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Nixeus Moda v2 Keyboard Review: Simplicity In The Extreme

Product Tour

If you're into killer lighting, extra keys, extensive macro capabilities and so on, this keyboard is not for you. It's the opposite; I would describe the Nixeus Moda v2 as austere, in fact. There isn't even a bowl design of any kind. Instead, the switches are mounted on a flat backplate, with "floating" keys. It's a plastic top, but the sparkled gray finish looks high-end, and it resists fingerprints exceptionally well. 

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There are exactly three LEDs on the Nixeus Moda v2. Two of them indicate when the Caps Lock and Scroll Lock are engaged, and the other sits underneath the Windows key. When the key is locked (Fn+Win), the LED is engaged. This is the only key that is not opaque (in other words, it's backlit), but as you can see from the images, the LED is positioned at the top of the switch, and it creates kind of an odd, uneven glow on the keyboard.

So compact is the Nixeus Moda v2 that there's almost no bezel at all, so no part of your hand touches any part of this keyboard except for your fingertips. If you're used to a larger keyboard, this may feel funny at first, but I got used to it quickly.

Nixeus added media controls to the F keys when you press Fn—from L to R, those include rewind, play/pause, fast forward, stop, mute, volume down and volume up—and there are dedicated print screen, scroll lock and pause break keys at the upper right corner. There's just one Fn key, located to the right of the spacebar; to the left is the lone Windows key. You also get insert, delete, home, end, page up, page down and arrow keys.

This is not a particularly heavy keyboard at just two pounds, but the rubber feet on the bottom—four slim rectangles—do a fine job of keeping the thing from slipping on a wooden, metal or glass surface. There are two feet under the keyboard that flip out to give you a steeper typing angle, and Nixeus wisely covered them in rubber for a non-slip grip.


Where many keyboards these days have a braided cable, Nixeus went with a smooth rubber sheathing for the Moda v2. Some people chafe at braided cables, complaining that they catch and snag sometimes, so in that regard this is a welcome design. However, even this smooth rubber will catch on sharp edges at times, and when it does, you can get ugly scrapes and gashes in the rubber; it's not a particularly tough sheath (we presume the softer rubber is better for flexibility as opposed to a stiffer material).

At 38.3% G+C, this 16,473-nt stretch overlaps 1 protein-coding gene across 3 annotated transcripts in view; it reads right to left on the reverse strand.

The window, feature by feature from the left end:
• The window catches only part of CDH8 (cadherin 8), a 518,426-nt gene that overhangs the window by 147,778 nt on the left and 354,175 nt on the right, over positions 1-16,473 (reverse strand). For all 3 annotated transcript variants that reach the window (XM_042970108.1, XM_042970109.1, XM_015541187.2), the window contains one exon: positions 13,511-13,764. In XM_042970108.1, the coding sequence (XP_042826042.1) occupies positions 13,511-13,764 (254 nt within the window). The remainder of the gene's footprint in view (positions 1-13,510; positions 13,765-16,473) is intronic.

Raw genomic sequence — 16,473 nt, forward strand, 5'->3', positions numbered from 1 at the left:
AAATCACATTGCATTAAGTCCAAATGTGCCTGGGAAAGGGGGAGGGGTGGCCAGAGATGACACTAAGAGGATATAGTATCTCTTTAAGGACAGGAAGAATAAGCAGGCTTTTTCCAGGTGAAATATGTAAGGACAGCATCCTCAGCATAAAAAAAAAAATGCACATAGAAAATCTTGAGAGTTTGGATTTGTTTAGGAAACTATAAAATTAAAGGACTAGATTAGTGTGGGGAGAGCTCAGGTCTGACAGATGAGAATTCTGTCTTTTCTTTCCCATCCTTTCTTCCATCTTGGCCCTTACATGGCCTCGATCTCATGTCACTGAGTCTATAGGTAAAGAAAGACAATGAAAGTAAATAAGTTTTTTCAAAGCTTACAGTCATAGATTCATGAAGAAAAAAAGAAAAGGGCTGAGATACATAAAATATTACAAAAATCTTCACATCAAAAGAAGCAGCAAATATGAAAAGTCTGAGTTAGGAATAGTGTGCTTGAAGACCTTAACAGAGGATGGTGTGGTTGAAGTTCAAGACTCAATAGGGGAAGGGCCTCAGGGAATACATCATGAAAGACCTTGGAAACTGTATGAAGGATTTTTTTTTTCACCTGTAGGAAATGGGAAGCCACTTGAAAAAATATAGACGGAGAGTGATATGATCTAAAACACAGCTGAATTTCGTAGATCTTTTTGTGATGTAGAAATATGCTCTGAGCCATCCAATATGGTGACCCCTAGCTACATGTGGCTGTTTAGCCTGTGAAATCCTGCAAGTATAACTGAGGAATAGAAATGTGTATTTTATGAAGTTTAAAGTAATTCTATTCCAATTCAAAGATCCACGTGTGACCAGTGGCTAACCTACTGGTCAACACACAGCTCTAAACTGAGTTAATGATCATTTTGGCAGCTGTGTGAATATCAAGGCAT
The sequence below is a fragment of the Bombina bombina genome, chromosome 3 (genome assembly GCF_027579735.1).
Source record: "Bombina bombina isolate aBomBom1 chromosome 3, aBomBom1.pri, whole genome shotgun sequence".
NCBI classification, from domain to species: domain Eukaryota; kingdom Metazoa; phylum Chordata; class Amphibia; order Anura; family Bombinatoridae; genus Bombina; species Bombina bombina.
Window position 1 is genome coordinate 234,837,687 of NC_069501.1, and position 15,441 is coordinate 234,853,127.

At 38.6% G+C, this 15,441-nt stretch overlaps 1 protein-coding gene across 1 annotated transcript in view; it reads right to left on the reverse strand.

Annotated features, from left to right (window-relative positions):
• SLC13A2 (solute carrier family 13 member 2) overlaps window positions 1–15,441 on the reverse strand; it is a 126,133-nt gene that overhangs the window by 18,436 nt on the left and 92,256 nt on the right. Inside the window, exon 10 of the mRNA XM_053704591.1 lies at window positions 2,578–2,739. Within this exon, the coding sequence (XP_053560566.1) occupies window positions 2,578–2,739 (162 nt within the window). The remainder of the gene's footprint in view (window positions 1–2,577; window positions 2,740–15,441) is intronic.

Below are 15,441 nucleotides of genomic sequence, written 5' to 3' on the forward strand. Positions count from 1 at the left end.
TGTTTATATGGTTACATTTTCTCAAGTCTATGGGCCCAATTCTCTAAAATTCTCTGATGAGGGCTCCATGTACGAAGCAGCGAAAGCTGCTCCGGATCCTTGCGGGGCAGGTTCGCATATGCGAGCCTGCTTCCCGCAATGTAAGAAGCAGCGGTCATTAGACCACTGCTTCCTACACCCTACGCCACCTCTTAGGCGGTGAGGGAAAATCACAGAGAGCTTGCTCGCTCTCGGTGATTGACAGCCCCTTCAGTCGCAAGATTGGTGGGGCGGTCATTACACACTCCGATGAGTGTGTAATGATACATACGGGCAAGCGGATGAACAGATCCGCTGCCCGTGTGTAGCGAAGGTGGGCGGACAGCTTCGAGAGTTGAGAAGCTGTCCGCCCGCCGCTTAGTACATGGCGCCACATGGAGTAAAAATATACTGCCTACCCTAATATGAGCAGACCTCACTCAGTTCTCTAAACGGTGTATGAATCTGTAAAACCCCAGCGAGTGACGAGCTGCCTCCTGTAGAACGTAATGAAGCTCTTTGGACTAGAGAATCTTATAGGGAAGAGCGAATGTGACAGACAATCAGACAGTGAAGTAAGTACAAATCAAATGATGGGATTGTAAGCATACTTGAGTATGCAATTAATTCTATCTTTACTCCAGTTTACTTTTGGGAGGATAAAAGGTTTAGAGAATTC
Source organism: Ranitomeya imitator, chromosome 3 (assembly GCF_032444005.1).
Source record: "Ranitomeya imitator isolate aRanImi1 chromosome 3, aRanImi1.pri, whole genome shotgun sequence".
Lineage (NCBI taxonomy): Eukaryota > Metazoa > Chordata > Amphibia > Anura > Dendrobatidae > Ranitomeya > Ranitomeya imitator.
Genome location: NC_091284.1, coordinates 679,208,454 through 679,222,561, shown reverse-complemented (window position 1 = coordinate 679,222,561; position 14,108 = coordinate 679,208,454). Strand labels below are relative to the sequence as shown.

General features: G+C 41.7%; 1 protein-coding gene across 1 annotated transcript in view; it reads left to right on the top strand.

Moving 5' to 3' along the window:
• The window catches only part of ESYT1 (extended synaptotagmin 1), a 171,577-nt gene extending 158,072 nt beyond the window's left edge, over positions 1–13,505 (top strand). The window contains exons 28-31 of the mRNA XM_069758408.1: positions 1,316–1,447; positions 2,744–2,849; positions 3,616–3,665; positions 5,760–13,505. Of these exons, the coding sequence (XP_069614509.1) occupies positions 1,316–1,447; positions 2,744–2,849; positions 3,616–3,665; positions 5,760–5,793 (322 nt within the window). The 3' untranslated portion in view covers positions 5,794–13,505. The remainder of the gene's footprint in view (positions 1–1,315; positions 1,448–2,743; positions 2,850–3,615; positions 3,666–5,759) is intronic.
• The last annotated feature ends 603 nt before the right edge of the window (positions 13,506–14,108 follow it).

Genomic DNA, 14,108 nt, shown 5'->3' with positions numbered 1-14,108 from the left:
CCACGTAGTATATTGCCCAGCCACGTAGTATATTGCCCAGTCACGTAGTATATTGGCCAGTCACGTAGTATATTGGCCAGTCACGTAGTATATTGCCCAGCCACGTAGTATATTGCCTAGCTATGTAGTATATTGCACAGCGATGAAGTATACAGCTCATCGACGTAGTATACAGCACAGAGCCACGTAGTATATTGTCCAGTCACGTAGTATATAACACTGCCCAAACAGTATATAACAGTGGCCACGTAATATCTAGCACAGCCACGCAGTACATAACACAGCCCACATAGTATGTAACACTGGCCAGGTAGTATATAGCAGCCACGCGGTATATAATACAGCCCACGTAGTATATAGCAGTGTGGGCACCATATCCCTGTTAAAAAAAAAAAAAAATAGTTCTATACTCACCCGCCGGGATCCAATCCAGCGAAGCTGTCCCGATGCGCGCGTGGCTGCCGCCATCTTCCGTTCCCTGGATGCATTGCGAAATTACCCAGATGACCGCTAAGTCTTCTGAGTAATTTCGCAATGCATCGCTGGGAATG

There is one small design detail that’s easy to overlook, but Nixeus smartly created a trough for the cable such that you can route it from the upper center of the keyboard to the upper right or left. This gives you some flexibility in where the cable will be on your desktop. It’s a nice touch -- 10 points for Nixeus.

There are no additional ports on the Moda v2 beyond the single USB plug.

Switches

The Moda v2 comes with Kailh Red, Blue or Brown switches. We had all three versions on hand and spent time with them all. In terms of performance, they all performed as you would expect any red, blue or brown switches would. The reds are linear and fluid-feeling, the blues are clicky and loud, and the browns are an average of the two, with a bit of tactility without the noise of the blue switches.

Blindfolded, I couldn't tell you whether these were Cherry or Kailh switches. However, I did notice a couple of slight oddities. The brown switches felt slightly stiff, although I either got used to it quickly or they loosened up with use, because I didn't have the same sensation after a day's worth of typing.